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I have problem with browser back button. Problem exists for IE and google chrome. I'm creating autoload mechanism for search engine. Mechanism works like google search.

Procedure of building:
1) typing keywords
2) ajax search request
3) response as json
4) building results list using json
5) append list to container

If i have builded results and redirect to another page and back to the page with results, results desapear. I tried a lot solutions described by developers like hashing, history.js and many more but every one is not working.

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Try describing in detail (at least for one thing you tried) what exactly have you tried (with code snippets or better yet a live example), and the exact way it failed. Otherwise it's hard to give you a useful answer. –  Nickolay Oct 21 '11 at 22:58

1 Answer 1

When you go back, the original HTML of the page is loaded from the cache. Everything you added through Javascript is not stored, so you will have to restore that modification on page load.

For that you can use the popstate event. When that even is fired, you'll need to restore the information. You can do that by re-executing the AJAX request and process the result. Therefore you must save enough information in the url (or hash) to be able to execute the same request again.

That also means, you may need to do earlier requests! For example, if you execute an ajax request to get item X of a list, where X increments each time after the request (so you can get the next item on each click), you will need to make sure that you load all items again. If you don't do that, you will only get the original items on the cached page, and the latest item that was AJAXed, while the items inbetween will be missing.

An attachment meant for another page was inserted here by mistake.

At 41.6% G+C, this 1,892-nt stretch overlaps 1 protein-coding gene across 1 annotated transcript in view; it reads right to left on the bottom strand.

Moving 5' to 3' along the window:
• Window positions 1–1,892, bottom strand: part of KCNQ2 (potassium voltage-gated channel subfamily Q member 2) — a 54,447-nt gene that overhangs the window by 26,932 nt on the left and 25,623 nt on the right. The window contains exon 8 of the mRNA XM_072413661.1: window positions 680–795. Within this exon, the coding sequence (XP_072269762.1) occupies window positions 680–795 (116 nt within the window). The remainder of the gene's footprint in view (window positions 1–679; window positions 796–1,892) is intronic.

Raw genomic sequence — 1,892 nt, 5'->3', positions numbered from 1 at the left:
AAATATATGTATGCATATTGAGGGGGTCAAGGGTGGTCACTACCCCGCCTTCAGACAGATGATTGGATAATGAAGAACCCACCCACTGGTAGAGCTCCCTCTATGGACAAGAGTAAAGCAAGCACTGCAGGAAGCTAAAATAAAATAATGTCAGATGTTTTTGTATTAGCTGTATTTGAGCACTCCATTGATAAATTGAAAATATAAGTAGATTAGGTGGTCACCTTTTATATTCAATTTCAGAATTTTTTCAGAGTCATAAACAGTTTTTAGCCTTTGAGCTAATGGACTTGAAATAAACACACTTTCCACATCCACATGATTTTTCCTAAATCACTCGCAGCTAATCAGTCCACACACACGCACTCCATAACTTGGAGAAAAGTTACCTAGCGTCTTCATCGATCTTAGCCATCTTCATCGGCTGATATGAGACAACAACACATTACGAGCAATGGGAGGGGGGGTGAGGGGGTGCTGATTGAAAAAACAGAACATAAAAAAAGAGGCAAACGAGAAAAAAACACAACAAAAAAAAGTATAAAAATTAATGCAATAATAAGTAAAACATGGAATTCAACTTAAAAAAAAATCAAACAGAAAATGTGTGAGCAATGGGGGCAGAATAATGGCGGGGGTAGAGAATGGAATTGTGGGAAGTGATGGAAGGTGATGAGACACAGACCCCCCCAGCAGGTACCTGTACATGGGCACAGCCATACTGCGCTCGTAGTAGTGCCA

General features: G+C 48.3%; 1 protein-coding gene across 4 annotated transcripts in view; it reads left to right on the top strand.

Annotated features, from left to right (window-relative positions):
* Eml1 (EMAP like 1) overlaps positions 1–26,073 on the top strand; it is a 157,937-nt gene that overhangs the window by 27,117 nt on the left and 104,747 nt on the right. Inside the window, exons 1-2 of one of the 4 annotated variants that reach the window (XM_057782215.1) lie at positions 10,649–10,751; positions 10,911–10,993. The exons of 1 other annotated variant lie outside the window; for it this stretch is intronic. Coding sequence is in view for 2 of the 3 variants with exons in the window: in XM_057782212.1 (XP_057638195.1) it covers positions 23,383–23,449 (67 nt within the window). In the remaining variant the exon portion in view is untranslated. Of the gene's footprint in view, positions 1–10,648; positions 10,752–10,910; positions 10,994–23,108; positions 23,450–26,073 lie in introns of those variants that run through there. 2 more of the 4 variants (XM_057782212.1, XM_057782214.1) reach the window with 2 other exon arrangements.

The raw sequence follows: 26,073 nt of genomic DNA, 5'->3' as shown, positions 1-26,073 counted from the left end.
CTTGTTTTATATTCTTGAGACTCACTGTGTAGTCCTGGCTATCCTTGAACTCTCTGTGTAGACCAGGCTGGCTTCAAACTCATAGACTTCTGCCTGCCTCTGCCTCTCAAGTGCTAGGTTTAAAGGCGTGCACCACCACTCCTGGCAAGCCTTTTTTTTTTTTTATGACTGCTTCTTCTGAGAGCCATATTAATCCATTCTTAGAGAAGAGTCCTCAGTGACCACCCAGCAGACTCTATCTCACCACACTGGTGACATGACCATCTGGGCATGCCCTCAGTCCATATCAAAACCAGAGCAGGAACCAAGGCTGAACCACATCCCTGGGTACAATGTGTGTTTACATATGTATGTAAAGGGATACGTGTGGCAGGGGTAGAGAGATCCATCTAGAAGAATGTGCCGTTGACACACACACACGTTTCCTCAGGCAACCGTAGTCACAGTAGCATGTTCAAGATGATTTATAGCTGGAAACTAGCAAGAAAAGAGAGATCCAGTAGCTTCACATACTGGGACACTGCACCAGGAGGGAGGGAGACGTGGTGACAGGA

But if you use pushState or replaceState to store states, you can also store additional data. You can use this to store the JSON result with the state, so you don't need an additional request. Anyway, this is an optimization and is not strictly needed, so you should start with implementing the AJAX request being fired on popstate. You'll need that anyway, because the data may not always be stored with the state, so you will always need the AJAX request as a fallback.

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Cool advice, but (starting from the 2nd paragraph) not quite relevant to out of date browsers the OP is having problems with, though... –  Nickolay Oct 21 '11 at 22:56
    
@GolezTroll: That's not accurate, take a look here: stackoverflow.com/questions/1195440/… –  Tomasz Zielinski Aug 8 '12 at 23:39

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